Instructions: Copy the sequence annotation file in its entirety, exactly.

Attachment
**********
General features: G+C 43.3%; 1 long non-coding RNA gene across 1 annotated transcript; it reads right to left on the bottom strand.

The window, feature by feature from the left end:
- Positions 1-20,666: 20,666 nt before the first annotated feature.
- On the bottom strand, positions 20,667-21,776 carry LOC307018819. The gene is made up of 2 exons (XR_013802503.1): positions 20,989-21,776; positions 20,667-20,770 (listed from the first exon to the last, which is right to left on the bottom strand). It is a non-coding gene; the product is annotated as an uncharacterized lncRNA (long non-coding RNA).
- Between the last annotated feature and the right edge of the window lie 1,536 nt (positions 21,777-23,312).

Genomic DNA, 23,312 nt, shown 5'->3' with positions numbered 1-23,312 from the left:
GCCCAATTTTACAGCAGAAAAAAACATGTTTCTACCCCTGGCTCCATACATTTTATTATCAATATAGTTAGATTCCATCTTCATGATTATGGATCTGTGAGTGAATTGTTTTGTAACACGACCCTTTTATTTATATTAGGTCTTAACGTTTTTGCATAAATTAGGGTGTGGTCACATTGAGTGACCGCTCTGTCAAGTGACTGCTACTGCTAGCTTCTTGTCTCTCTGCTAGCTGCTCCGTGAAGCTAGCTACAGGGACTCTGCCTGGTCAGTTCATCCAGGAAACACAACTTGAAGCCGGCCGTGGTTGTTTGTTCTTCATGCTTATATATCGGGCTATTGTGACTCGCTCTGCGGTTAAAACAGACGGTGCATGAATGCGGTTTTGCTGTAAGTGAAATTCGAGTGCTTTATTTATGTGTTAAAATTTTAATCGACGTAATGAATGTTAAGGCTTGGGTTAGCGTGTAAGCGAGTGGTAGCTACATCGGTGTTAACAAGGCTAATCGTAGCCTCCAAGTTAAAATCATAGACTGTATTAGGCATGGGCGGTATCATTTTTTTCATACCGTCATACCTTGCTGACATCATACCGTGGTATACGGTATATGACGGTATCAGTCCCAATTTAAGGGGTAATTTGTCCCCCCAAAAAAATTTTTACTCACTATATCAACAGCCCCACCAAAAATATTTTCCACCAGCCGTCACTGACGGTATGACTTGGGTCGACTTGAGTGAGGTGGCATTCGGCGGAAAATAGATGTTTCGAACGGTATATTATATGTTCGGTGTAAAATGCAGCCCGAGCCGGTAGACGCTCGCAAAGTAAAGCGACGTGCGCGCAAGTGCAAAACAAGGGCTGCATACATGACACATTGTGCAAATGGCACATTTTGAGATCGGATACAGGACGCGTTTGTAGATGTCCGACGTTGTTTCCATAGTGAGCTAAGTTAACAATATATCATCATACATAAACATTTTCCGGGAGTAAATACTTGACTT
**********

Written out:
General features: G+C 43.3%; 1 long non-coding RNA gene across 1 annotated transcript; it reads right to left on the bottom strand.

The window, feature by feature from the left end:
- Positions 1-20,666: 20,666 nt before the first annotated feature.
- On the bottom strand, positions 20,667-21,776 carry LOC307018819. The gene is made up of 2 exons (XR_013802503.1): positions 20,989-21,776; positions 20,667-20,770 (listed from the first exon to the last, which is right to left on the bottom strand). It is a non-coding gene; the product is annotated as an uncharacterized lncRNA (long non-coding RNA).
- Between the last annotated feature and the right edge of the window lie 1,536 nt (positions 21,777-23,312).

Genomic DNA, 23,312 nt, shown 5'->3' with positions numbered 1-23,312 from the left:
GCCCAATTTTACAGCAGAAAAAAACATGTTTCTACCCCTGGCTCCATACATTTTATTATCAATATAGTTAGATTCCATCTTCATGATTATGGATCTGTGAGTGAATTGTTTTGTAACACGACCCTTTTATTTATATTAGGTCTTAACGTTTTTGCATAAATTAGGGTGTGGTCACATTGAGTGACCGCTCTGTCAAGTGACTGCTACTGCTAGCTTCTTGTCTCTCTGCTAGCTGCTCCGTGAAGCTAGCTACAGGGACTCTGCCTGGTCAGTTCATCCAGGAAACACAACTTGAAGCCGGCCGTGGTTGTTTGTTCTTCATGCTTATATATCGGGCTATTGTGACTCGCTCTGCGGTTAAAACAGACGGTGCATGAATGCGGTTTTGCTGTAAGTGAAATTCGAGTGCTTTATTTATGTGTTAAAATTTTAATCGACGTAATGAATGTTAAGGCTTGGGTTAGCGTGTAAGCGAGTGGTAGCTACATCGGTGTTAACAAGGCTAATCGTAGCCTCCAAGTTAAAATCATAGACTGTATTAGGCATGGGCGGTATCATTTTTTTCATACCGTCATACCTTGCTGACATCATACCGTGGTATACGGTATATGACGGTATCAGTCCCAATTTAAGGGGTAATTTGTCCCCCCAAAAAAATTTTTACTCACTATATCAACAGCCCCACCAAAAATATTTTCCACCAGCCGTCACTGACGGTATGACTTGGGTCGACTTGAGTGAGGTGGCATTCGGCGGAAAATAGATGTTTCGAACGGTATATTATATGTTCGGTGTAAAATGCAGCCCGAGCCGGTAGACGCTCGCAAAGTAAAGCGACGTGCGCGCAAGTGCAAAACAAGGGCTGCATACATGACACATTGTGCAAATGGCACATTTTGAGATCGGATACAGGACGCGTTTGTAGATGTCCGACGTTGTTTCCATAGTGAGCTAAGTTAACAATATATCATCATACATAAACATTTTCCGGGAGTAAATACTTGACTT